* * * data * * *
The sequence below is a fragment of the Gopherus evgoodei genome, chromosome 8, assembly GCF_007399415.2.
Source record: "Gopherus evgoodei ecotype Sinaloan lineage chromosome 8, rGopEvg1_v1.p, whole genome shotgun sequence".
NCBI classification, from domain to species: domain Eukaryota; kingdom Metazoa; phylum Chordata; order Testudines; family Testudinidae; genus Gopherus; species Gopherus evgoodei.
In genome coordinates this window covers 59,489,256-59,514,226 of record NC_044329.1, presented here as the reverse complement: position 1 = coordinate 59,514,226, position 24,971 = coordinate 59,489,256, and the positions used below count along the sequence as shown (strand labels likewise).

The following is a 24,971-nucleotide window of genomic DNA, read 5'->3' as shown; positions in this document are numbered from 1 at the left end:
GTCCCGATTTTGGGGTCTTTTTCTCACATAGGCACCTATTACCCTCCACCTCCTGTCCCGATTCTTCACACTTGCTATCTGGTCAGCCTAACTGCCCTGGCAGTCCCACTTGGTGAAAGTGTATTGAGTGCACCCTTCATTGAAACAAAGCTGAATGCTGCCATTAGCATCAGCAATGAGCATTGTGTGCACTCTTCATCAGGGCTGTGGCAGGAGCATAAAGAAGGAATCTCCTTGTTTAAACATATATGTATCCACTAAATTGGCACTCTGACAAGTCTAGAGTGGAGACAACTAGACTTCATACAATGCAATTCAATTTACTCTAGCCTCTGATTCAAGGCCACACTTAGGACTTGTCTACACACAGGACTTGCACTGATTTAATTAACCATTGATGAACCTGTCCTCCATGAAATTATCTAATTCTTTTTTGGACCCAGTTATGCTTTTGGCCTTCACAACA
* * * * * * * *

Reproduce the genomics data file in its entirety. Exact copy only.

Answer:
The sequence below is a fragment of the Gopherus evgoodei genome, chromosome 8, assembly GCF_007399415.2.
Source record: "Gopherus evgoodei ecotype Sinaloan lineage chromosome 8, rGopEvg1_v1.p, whole genome shotgun sequence".
NCBI classification, from domain to species: domain Eukaryota; kingdom Metazoa; phylum Chordata; order Testudines; family Testudinidae; genus Gopherus; species Gopherus evgoodei.
In genome coordinates this window covers 59,489,256-59,514,226 of record NC_044329.1, presented here as the reverse complement: position 1 = coordinate 59,514,226, position 24,971 = coordinate 59,489,256, and the positions used below count along the sequence as shown (strand labels likewise).

The following is a 24,971-nucleotide window of genomic DNA, read 5'->3' as shown; positions in this document are numbered from 1 at the left end:
GTCCCGATTTTGGGGTCTTTTTCTCACATAGGCACCTATTACCCTCCACCTCCTGTCCCGATTCTTCACACTTGCTATCTGGTCAGCCTAACTGCCCTGGCAGTCCCACTTGGTGAAAGTGTATTGAGTGCACCCTTCATTGAAACAAAGCTGAATGCTGCCATTAGCATCAGCAATGAGCATTGTGTGCACTCTTCATCAGGGCTGTGGCAGGAGCATAAAGAAGGAATCTCCTTGTTTAAACATATATGTATCCACTAAATTGGCACTCTGACAAGTCTAGAGTGGAGACAACTAGACTTCATACAATGCAATTCAATTTACTCTAGCCTCTGATTCAAGGCCACACTTAGGACTTGTCTACACACAGGACTTGCACTGATTTAATTAACCATTGATGAACCTGTCCTCCATGAAATTATCTAATTCTTTTTTGGACCCAGTTATGCTTTTGGCCTTCACAACA